I was amused by the fact that although I have been riding through rain for the last nine days, irrigation is commonly used in the area.  There is abundant water in the streams but it falls on the windward side of the mountains – not the leeward side. 

Even when there is a gap in the rain, the clouds look foreboding:

Lumber trucks would frequently pass:

On their way to various sawmills:

I arrive at the ferry dock at Needles which takes me across one of the many hydro (electric) producing lakes in British Columbia.   The sign in the background states that motorcycles are not given head of the line privileges:

I will admit that throughout the trip virtually all motorcycles cut to the head of the line – must be some sort of tradition. 

The ferry is cable-driven with a cable on each side and one in the middle for power.  I don’t believe the boat has a propulsion system other than the cables.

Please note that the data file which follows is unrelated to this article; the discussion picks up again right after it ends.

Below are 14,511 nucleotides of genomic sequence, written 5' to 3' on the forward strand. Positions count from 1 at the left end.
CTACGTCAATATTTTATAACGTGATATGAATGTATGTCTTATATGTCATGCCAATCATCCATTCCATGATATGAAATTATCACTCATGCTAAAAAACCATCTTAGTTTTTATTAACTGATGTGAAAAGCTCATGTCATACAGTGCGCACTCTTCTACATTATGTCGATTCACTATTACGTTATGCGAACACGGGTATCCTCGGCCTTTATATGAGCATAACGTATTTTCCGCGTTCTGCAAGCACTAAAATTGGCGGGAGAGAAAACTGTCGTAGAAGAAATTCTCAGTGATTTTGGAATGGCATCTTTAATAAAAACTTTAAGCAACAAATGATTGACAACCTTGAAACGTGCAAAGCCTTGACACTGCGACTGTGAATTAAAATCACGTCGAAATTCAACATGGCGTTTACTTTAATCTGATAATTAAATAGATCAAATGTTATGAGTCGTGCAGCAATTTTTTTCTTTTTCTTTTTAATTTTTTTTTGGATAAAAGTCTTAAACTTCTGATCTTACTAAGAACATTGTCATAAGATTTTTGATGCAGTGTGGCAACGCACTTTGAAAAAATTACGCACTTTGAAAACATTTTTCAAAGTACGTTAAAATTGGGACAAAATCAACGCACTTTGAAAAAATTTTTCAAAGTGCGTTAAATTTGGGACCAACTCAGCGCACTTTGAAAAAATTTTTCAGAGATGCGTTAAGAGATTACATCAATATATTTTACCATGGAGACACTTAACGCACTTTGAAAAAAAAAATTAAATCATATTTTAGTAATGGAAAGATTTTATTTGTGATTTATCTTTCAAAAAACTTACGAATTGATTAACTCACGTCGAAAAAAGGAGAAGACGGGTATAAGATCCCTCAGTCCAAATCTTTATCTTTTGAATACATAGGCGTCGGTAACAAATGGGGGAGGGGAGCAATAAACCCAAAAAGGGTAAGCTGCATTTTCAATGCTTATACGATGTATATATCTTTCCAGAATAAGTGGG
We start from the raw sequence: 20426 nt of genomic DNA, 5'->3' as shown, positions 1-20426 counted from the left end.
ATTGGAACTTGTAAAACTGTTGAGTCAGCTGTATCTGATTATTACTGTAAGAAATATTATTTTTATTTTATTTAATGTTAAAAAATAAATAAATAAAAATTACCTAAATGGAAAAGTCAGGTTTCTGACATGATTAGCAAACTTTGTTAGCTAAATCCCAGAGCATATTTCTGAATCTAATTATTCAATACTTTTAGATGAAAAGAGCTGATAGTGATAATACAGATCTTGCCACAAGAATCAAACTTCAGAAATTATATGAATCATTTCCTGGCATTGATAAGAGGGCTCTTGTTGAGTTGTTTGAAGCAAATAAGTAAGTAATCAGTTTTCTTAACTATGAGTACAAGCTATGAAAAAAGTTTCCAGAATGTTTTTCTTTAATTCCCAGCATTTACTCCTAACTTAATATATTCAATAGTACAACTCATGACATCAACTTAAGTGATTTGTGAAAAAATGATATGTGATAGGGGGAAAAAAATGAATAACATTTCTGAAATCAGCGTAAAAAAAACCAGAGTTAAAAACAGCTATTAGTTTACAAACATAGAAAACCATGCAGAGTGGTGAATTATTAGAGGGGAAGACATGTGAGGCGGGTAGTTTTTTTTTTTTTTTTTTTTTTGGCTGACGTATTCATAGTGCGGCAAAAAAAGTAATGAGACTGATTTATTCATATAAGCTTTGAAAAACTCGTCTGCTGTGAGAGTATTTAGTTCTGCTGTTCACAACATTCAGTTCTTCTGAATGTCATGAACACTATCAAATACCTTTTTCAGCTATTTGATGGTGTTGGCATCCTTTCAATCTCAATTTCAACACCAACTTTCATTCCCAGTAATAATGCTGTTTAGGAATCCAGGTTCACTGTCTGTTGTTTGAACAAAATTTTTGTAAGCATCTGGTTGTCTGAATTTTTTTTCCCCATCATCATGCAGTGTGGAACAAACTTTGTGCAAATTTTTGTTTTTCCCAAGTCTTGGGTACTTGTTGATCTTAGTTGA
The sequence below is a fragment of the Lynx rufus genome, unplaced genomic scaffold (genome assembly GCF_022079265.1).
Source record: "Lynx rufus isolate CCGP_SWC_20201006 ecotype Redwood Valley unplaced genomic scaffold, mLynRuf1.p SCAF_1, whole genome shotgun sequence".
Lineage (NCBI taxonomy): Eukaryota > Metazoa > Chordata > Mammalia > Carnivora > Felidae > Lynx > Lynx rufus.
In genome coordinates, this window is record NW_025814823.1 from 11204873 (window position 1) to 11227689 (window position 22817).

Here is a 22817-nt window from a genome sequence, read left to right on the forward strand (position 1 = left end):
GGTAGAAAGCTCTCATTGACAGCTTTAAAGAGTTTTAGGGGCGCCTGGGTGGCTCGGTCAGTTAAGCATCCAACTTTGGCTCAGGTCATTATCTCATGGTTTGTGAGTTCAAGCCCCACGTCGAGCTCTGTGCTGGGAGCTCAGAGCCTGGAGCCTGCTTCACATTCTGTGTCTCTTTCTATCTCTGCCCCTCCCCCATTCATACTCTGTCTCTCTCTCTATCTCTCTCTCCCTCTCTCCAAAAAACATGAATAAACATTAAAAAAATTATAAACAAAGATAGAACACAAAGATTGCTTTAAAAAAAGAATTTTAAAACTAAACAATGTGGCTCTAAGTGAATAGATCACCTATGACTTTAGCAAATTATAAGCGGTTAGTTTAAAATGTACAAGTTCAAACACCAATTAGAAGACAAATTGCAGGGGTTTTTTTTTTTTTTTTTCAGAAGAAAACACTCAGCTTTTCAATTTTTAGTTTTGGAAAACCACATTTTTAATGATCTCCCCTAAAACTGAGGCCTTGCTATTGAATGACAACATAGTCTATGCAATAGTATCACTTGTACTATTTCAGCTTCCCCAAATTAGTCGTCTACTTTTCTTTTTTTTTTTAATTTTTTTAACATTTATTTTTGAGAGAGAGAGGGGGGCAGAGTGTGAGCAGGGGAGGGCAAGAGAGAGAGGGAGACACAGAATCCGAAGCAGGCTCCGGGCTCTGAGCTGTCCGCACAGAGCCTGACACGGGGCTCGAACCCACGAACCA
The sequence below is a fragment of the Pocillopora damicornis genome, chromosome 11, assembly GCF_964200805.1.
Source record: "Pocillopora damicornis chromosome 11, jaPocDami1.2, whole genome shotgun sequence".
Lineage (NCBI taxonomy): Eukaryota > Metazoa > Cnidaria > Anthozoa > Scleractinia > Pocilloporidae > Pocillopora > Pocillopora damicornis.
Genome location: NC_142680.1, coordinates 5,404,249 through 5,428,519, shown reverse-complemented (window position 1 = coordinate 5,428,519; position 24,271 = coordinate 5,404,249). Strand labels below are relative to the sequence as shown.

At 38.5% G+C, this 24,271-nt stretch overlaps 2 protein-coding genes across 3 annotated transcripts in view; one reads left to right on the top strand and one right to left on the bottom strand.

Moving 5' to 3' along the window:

There are many ferries throughout Canada (at no charge) and they make continuous trips back and forth – even with only one person aboard.  Next to the ferry dock was a marshaling area for logs.  The logs are dumped in the lake and held in a corral until they can be transported to the other end of the lake and the sawmill (approx. 100 km).  

The ospreys have found this artificial lake and they are abundant in the high altitudes (but still always seem to prefer high tension poles).

The osprey winter in South America, arrive here in April, eggs hatch in June and the young leave the nest in August.  They live solely on fish which they nail from the air and at impact go a bit under water.

The rain continues throughout the day which makes it impossible for me to use my good camera – the lens fogs immediately.

I headed north into the mountains from Needles to Nakusp.  My plan was to take the Balfour Ferry and head down to Creston.  In the process, I got lost due to GPS incompetence on my part and upon arriving at the Balfour Ferry found a 40 minute wait which would then be followed by a 40 minute ride and the rain was intensifying.

Rather than wait, I drove down through Nelson and Salmo to Creston in hopes of finding improved weather – no such luck:

Even in the rain, I saw a variety of animals, fox, bear and this unfortunate deer: